Frequently asked questions about lymphoedema

What is lymphoedema? (also known as LE)

The lymphatic system is unable to remove excess fluid due to disrupted lymphatic pathways and muscular inactivity. Excessive fluid in an arm or leg is seen as swelling which can become unusually large and uncomfortable if left untreated. Lymphoedema can affect any part of the body but more common in the arms and legs.

What causes lymphoedema? 

There is secondary lymphoedema caused by an outside influence, i.e. cancer, post-operative or an accident and primary lymphoedema which is hereditary. The actual trigger that causes LE to suddenly start is unknown. A gradual build-up of lymph fluid occurs, and your body will adjust to this accumulation until problems may start to feel like pain, discomfort or tightness of clothing or rings. There are many causes of secondary LE, it is most commonly associated with post-cancer operations due to lymph node removal. HOWEVER, one of the known causes of Lymphoedema is OBESITY and signs and symptoms of severe fluid retention SHOULD NOT be ignored.

NHS Compression Garments

Surely the current treatment for lymphoedema is good enough to stop it, isn`t it?

After your cancer treatment, you are provided with a standard compression garment as shown in the picture. You are told to wear this, and this will help prevent lymphoedema. True, initially wearing this garment may assist in preventing your arm from mild swelling, but it does not address other problems. It does not address the issues of long term post-operative recovery. You need to use your arm naturally after the trauma of an operation because muscles that must pump the lymphatic system need to be reconnected. Wearing the garment without any other form of exercise or treatment means the fluid that accumulates deep in the arm and within the tissues starts to harden and can become painful. Compression garments have their place and are extremely effective, but you also need to keep the muscles pumping the fluid by moving the shoulder and arm.

 

My friend has never had lymphoedema so I don`t really have to get treatment do I, it won`t make any difference, will it?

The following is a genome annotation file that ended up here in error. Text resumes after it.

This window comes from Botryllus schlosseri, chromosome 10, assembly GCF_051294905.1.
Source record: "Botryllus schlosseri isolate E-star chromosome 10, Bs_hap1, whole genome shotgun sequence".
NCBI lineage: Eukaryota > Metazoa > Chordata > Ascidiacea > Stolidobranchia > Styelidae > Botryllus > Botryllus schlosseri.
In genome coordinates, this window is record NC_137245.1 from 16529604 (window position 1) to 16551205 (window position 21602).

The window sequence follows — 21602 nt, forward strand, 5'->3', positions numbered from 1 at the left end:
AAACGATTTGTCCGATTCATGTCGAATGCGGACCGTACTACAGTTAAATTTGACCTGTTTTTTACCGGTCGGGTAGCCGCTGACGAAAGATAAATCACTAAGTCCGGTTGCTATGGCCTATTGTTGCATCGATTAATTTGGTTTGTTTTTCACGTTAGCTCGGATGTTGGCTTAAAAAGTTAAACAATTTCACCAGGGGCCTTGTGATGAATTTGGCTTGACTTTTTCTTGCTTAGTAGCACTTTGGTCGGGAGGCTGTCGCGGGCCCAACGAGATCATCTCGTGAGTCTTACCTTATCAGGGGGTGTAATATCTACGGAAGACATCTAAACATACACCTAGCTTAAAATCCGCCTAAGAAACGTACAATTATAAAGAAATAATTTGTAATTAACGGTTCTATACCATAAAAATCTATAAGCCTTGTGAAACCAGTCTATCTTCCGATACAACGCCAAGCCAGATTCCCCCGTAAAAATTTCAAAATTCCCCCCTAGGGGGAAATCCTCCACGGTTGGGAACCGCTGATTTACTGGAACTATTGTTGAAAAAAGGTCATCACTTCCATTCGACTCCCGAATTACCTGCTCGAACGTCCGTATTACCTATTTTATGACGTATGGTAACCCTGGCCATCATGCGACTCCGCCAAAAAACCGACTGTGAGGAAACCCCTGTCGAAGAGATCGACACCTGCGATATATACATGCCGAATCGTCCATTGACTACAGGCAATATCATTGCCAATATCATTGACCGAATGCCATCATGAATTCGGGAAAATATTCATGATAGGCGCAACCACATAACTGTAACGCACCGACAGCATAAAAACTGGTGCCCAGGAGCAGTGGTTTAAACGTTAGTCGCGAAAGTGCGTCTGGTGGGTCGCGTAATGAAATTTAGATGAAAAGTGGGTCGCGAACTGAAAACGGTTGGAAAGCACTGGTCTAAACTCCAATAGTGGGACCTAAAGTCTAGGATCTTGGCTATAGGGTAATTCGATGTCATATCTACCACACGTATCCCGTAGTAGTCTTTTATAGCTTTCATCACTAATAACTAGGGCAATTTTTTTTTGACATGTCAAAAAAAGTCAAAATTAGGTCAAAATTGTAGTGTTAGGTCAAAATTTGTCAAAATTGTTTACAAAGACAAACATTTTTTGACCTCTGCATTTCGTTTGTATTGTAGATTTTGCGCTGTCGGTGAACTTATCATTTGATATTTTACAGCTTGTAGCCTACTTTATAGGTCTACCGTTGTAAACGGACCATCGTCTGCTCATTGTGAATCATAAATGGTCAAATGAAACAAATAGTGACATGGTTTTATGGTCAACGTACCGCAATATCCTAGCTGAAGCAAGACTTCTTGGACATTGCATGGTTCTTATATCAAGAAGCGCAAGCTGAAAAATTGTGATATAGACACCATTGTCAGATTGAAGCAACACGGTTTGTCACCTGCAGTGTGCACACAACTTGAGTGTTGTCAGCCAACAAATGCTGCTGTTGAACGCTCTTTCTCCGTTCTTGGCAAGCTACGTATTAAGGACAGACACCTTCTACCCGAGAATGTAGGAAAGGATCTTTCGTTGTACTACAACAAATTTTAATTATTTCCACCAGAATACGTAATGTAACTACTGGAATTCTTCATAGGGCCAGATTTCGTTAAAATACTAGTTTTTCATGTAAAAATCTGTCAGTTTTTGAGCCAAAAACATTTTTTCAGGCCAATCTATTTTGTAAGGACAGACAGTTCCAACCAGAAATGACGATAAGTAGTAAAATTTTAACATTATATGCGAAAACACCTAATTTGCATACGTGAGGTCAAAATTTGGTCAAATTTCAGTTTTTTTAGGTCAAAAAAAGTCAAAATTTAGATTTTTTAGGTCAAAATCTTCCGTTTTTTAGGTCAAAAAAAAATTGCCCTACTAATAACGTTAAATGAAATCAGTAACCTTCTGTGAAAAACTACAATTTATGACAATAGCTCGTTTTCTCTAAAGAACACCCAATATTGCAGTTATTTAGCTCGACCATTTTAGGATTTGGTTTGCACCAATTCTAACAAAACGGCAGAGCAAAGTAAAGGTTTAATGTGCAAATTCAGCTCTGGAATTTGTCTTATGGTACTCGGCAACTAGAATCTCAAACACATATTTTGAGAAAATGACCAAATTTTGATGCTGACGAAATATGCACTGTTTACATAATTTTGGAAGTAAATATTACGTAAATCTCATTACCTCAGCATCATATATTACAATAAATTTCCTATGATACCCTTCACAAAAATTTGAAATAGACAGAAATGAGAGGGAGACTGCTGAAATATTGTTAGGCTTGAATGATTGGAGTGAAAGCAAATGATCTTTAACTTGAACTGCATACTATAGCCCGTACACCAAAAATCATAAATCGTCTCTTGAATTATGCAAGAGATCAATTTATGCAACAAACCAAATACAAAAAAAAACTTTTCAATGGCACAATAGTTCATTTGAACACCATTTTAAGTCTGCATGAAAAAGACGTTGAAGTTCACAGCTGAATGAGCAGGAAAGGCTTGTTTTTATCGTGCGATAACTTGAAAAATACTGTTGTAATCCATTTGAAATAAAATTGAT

Lymphoedema is reversible in stages 0 - 2.  Then it suddenly spontaneously changes and becomes irreversible. There is a lot of empty tissue space between our cells for fluid to accumulate over a long period of time. The earlier you can get Lymphatic Pressure Therapy the quicker and speedier your lymphatic system can start working effectively which offers you a better opportunity of helping to prevent lymphoedema from becoming a problem. It is easier to re-route the trickle of a stream than trying to move an ocean.

 

I don`t think I will get lymphoedema as I haven`t had many lymph nodes removed?

You may or may not get lymphoedema, but the more immobile and overweight you are will increase the chance of it developing. Unfortunately, LE is an unpredictable consequence of any cancer. We do know that depending on your cancer treatment and metabolic condition you may have up to 35% chance of developing it. Please note that early warning signs like pain, achiness, and heavy arm are there because the body is telling you it is in distress and with any fluid retention it is easier to move in the early stages.

Fibrosis in the hand

When you have lymphoedema why does skin stay indented when you press it in?

Unwanted fluid that stays in-between spaces of the cells and is unable to be removed by the lymphatic system undergoes a transformation. It changes from being soft tissue to tough fibrous cells, meaning strong and protective, usually found around a wound. As most patients are scared to move an injured limb this is how fluid can build-up.

Tissue hardening can be seen on the surface as pitting and felt as firm `Play-Doh` like sensation underneath the skin`s surface. Interestingly though, it ONLY goes through this transformation when it stagnates NOT if is kept moving. 

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